The classic Candida rash will be red hot and may have some raised areas rather like hives and there might be white ‘tissue flecks’ on the skin. A Candida rash can show up anywhere on the body but, as we have seen, it particularly likes warm, damp areas such as feet and skin folds around the belly, under the breasts (especially in larger-breasted women) and in the genital area (in both men and women). Many females struggle with chronic vaginal yeast infection (even if they haven’t taken any recent antibiotics). The rash may spread down the legs and, when the weather is hot, cause real irritation. Yeast infections can also occur around the nipple of the breast but this most frequently occurs with nursing a baby.

Sun is often a good anti-fungal (anti-yeast) agent so it is notable that these are all areas that aren’t generally exposed to natural sunlight.

The exception to the general rule that Candida tends to occur in skin folds and warm damp areas of the body is the chest and neck. This type of yeast infection shows up as a flat red rash that can have a speckled appearance. These rashes tend to come and go, and flare up after you have consumed a lot of sugar.

How Do I Know If My Rash Is Caused By Candida?

There are a couple of tests we can do to determine if you have Candida overgrowth in your intestines:

*A simple IgG blood test can tell if you are reacting to yeast; if the body is irritated by yeast it will show up as a positive reaction on the test results.
*Stool testing can also be done to look for the species of yeast that is causing your problems and the quantity of overgrowth.
*In addition to these two tests, if you have a rash skin scraping and lab analysis can be used to determine if there is yeast overgrowth on the skin.

However in my experience, the best way to determine if Candida overgrowth is causing your symptoms is to do a Candida cleanse.

How Do We Treat a Candida Rash?

If you have a skin rash that does not resolve with topical steroids (steroid cream) and anti-fungals, there is a good chance that Candida is the culprit. As we have seen, a warm, damp environment is a breeding ground for Candida, so if you suspect that your rash is caused by Candida, make sure to keep the skin dry. If your skin is severely painful then a short course of an anti-fungal and/or a topical steroid cream may be used to minimize symptoms but the rash will often return after a course of steroids is done.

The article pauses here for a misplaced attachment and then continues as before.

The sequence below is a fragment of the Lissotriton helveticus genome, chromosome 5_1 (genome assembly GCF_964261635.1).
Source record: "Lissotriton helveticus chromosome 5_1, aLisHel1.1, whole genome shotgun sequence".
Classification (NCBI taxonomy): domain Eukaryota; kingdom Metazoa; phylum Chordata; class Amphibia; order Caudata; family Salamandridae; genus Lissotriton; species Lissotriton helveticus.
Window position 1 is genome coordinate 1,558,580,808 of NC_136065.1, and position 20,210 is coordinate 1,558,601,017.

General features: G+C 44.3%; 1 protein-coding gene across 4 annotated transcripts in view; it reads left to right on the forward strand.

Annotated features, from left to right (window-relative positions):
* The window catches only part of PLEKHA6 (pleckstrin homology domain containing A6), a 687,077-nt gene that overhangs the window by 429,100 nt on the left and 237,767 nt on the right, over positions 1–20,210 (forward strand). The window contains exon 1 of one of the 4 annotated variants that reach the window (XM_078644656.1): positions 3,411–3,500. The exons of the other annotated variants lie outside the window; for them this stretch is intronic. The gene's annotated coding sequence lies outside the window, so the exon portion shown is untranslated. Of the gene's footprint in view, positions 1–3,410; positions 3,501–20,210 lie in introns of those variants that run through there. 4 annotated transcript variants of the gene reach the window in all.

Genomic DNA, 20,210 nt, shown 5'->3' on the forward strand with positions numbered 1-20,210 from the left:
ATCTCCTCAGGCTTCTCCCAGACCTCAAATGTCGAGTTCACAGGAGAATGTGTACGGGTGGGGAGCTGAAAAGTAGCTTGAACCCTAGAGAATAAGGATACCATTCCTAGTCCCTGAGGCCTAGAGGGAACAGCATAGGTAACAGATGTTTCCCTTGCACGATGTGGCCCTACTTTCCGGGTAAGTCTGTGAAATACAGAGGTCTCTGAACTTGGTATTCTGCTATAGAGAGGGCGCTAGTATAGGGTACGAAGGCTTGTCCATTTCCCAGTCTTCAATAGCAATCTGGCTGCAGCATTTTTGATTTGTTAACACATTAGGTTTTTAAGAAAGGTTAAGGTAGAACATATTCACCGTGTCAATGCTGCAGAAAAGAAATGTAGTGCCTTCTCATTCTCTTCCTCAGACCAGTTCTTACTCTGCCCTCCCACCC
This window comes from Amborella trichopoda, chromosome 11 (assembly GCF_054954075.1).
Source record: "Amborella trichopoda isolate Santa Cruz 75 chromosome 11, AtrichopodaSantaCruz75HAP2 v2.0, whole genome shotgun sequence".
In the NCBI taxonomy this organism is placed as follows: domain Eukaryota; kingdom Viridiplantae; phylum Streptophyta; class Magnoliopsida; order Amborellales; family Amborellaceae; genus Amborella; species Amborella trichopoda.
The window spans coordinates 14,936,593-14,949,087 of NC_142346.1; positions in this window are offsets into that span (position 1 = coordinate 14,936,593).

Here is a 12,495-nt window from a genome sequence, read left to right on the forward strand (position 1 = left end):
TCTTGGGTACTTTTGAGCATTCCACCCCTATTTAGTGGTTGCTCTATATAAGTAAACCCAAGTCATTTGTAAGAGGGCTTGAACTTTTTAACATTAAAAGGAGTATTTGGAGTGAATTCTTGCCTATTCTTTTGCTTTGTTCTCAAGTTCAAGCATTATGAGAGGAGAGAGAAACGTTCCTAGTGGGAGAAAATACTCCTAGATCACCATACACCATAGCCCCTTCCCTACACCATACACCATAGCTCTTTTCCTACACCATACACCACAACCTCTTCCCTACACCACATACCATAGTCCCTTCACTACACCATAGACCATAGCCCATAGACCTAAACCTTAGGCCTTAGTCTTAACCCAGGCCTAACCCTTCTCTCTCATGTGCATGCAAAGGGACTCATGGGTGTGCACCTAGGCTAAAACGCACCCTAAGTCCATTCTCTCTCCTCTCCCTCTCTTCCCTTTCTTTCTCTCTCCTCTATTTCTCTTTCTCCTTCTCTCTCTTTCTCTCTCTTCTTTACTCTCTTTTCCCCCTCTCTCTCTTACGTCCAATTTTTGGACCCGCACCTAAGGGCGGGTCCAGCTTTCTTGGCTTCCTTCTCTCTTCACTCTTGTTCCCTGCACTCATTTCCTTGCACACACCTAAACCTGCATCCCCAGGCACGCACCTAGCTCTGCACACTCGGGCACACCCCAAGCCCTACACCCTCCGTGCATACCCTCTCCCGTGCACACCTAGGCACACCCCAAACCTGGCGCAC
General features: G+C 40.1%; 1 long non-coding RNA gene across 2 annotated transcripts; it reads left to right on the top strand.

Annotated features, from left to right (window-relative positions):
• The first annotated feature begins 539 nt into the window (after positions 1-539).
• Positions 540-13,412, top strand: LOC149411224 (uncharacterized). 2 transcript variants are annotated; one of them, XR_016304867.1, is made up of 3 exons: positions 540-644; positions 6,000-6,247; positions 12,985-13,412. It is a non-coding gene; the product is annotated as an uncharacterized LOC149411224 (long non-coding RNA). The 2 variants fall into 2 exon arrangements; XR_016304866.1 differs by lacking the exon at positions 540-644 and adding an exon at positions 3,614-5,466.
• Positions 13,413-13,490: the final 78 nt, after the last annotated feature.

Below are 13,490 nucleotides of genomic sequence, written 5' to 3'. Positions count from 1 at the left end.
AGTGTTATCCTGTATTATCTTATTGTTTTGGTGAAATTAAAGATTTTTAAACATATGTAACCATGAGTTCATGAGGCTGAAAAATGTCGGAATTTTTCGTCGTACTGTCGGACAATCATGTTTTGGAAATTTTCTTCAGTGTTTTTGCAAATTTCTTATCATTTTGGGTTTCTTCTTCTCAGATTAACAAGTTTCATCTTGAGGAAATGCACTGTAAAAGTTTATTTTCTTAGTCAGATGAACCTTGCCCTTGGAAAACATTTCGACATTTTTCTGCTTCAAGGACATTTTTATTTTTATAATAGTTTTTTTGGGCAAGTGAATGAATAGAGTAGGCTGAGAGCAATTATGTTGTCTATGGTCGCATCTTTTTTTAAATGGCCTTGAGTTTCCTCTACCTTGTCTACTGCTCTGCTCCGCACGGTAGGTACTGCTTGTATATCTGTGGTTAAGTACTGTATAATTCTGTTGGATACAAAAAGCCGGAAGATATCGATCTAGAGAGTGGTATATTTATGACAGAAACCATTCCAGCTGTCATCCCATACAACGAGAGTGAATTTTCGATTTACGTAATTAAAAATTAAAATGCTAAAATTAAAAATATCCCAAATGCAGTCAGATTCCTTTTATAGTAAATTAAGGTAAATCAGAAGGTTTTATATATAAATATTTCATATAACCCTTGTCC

For chronic symptoms the only way to really clear it up is to do a Candida cleanse to rid your gut of the ‘bad’ bacteria that have infected your digestive system. Remember our embryology lesson at the beginning of this post?

The skin and the digestive system have the same embryological origin so when we treat our gut, our skin gets better.

NB: It is important to note that people with skin rashes caused by Candida should also be evaluated for diabetes as Candida thrives on high sugar content.

As Candida is so often the cause of stubborn rashes, I have designed a special Yeast and Candida Detox Program – a three-tiered treatment that:

*Eliminates the foods that cause the yeast to grow
*Kills off the yeast
*Repopulates the intestines with healthy bacteria

When you treat the Candida, persistent skin rashes can finally clear up. In addition, chronic gas & bloating, vaginal yeast infections, toe nail fungus, brain fog, food allergies and leaky gut should all disappear too.

If you suspect you might have Candida overgrowth and would like to find out more about my specially designed Yeast and Candida Detox Program, please book an appointment today.

I love to read your comments; if you have any thoughts or experiences you would like to share, or if you have any questions, please use the comments box below.

Next time we will look at the connection between Candida and inability to lose weight, we will ask “Is Candida the cause?” To be sure you don’t miss it you can subscribe to this blog on this page and have it sent directly to your inbox.


Dr. Maura Scanlan